Thanks for the feedback. Let me know if there are any other topics you’re interested in.

  • masaud shah

    Good post… can you please provide me guideline for Airline service distribution?

    • Thom Holland

      Unfortunately, I don’t know much about the Airline business. However, you should be able to use this post as a guideline for creating a distribution plan.

      Best of luck :-)

  • Lukas Chow

    Nice.. thank you for sharing.

    • Thom Holland

      You bet Lukas. Glad you enjoyed it.

  • Michelleand Tom Kepner

    Thanks for the post. It came in handy for helping me understand the distribution strategy process for my Principles of Marketing class project. :)

    • Thom Holland

      Hope you got a good grade!

  • OEA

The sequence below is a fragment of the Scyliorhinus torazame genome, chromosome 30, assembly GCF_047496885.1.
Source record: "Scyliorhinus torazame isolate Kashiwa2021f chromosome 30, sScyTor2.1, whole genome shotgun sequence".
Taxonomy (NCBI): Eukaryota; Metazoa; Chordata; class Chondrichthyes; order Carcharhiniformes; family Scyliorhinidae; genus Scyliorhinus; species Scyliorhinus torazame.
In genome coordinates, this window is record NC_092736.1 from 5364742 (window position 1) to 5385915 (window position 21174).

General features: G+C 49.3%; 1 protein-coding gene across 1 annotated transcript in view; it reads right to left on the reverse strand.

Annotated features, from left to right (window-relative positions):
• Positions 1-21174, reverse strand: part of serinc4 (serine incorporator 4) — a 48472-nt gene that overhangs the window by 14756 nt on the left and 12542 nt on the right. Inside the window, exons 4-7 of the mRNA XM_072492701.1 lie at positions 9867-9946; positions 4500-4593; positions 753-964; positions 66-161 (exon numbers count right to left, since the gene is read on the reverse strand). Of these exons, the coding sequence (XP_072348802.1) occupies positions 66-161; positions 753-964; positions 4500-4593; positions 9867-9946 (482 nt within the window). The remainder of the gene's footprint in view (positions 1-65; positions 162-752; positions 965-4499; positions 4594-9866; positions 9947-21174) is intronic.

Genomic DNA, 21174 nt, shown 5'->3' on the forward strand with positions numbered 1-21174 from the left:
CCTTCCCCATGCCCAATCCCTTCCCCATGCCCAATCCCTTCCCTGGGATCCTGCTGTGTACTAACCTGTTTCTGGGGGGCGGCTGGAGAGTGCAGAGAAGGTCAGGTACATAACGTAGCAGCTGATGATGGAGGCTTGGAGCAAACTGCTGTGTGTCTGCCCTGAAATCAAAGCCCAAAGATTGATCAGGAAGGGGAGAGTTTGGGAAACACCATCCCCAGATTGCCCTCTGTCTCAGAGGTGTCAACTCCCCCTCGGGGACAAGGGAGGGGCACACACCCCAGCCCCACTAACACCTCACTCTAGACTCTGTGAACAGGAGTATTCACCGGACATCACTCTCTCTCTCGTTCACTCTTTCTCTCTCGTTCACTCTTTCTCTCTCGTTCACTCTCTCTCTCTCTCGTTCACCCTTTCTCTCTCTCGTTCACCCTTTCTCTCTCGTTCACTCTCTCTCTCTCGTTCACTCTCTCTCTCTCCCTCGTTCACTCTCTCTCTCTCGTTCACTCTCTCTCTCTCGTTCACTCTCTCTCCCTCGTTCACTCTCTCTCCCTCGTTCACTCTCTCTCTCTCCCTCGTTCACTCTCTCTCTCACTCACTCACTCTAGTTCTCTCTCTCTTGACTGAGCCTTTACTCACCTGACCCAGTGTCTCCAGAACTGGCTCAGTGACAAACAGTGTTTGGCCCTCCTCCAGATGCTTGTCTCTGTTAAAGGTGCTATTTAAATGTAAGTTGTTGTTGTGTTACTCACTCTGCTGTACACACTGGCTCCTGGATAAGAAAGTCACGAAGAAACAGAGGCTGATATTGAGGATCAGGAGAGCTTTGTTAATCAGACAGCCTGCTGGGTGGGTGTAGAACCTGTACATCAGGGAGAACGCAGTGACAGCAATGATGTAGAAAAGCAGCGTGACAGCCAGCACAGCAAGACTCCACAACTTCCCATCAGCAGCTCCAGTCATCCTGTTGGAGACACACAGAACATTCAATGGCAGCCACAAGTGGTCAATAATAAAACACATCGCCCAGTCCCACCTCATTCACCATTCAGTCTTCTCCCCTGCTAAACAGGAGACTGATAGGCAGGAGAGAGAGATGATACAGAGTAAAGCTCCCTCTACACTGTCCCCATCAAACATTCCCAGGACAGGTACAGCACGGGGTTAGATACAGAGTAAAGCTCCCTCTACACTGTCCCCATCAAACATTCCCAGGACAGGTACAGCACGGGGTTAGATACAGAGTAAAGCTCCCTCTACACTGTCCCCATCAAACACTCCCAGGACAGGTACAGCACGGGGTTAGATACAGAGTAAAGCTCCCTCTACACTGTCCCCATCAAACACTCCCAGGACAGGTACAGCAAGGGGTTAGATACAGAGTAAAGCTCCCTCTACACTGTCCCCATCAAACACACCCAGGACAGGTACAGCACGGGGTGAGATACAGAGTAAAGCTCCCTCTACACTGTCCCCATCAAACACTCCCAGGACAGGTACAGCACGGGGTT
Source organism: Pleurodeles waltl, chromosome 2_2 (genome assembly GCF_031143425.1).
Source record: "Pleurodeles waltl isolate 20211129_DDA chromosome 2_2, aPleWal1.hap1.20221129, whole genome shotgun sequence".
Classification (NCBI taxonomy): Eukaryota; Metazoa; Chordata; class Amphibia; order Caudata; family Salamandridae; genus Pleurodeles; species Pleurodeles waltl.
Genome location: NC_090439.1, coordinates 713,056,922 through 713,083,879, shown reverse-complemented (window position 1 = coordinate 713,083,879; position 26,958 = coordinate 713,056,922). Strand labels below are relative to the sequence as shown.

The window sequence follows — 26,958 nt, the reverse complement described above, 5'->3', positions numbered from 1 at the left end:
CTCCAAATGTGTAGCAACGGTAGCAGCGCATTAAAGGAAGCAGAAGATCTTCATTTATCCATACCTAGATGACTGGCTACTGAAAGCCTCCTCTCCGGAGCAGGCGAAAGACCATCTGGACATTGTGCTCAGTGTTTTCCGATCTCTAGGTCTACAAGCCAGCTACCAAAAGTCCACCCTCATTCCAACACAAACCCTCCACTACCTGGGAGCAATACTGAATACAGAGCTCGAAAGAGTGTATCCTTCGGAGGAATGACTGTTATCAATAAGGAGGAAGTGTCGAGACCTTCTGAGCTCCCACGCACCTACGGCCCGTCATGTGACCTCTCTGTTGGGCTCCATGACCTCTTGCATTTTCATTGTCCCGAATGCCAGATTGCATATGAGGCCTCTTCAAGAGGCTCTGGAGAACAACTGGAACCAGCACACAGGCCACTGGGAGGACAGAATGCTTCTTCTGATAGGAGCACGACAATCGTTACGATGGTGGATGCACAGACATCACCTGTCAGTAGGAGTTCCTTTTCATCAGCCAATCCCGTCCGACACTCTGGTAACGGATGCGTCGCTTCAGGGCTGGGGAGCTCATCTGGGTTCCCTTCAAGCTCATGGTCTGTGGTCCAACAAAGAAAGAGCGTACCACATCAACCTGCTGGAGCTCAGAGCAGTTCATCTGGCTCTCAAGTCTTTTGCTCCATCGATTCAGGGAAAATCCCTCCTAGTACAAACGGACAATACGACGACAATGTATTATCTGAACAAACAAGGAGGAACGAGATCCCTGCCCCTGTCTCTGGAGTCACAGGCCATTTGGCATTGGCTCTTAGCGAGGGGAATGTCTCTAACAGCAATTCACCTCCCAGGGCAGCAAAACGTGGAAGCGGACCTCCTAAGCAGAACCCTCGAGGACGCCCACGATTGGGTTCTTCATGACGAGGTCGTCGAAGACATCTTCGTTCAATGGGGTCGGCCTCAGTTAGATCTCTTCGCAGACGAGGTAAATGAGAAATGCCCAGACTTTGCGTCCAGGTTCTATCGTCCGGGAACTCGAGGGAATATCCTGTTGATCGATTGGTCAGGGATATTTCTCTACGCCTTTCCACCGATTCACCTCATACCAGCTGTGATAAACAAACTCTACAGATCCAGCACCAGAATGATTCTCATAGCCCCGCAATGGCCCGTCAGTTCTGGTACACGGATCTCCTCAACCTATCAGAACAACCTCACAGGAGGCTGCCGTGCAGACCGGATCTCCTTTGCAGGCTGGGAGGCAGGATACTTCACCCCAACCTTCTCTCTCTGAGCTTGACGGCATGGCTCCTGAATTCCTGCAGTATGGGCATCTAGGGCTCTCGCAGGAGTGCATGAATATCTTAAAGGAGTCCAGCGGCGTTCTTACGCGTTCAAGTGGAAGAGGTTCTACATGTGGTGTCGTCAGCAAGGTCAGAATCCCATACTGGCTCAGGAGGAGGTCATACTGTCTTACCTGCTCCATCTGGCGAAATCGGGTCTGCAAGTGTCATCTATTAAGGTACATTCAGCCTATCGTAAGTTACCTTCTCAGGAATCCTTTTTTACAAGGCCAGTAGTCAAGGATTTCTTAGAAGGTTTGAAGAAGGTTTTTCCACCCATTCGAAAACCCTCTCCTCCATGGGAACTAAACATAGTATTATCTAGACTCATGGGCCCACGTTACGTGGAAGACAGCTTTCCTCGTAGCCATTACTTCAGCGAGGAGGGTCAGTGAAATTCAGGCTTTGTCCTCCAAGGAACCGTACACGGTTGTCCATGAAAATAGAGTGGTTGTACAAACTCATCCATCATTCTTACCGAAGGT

This is so helpful. Thanks for sharing.

    • Thom Holland

      You bet :-)

  • Jon Camilleri

    Would you include intermediaries as agents if they consist of online retailers and what are the most commonly used stock-management strategies including just in time delivery approaches?

    • Thom Holland

      Thanks for the question Jon.

      It depends on what (or how) the online store is selling. An example of an Agent/Broker would be some type of business broker. I don’t know their business model but I assume that doesn’t actually buy a website, then resell it. Instead, they just facilitate the transaction between the seller and the buyer. They have no inventory.

      I’m not sure about the most commonly used stock management strategies. That would make for a great post though!

      Hope that helps.

  • Aniruddh

    This is really a useful insight..can you help me with a distribution strategy for a online book store?? Thanks in advance@ThomHolland:disqus

    • Thom Holland

      Thanks Anuruddh.

      You should be able to work through the spreadsheet for any business.

      Give it a try and let me know how it goes 😉

  • John Rey

    this is helpful. Easy to understand but full of insights. Thanks for this.


      Thanks John. Glad it was helpful :-)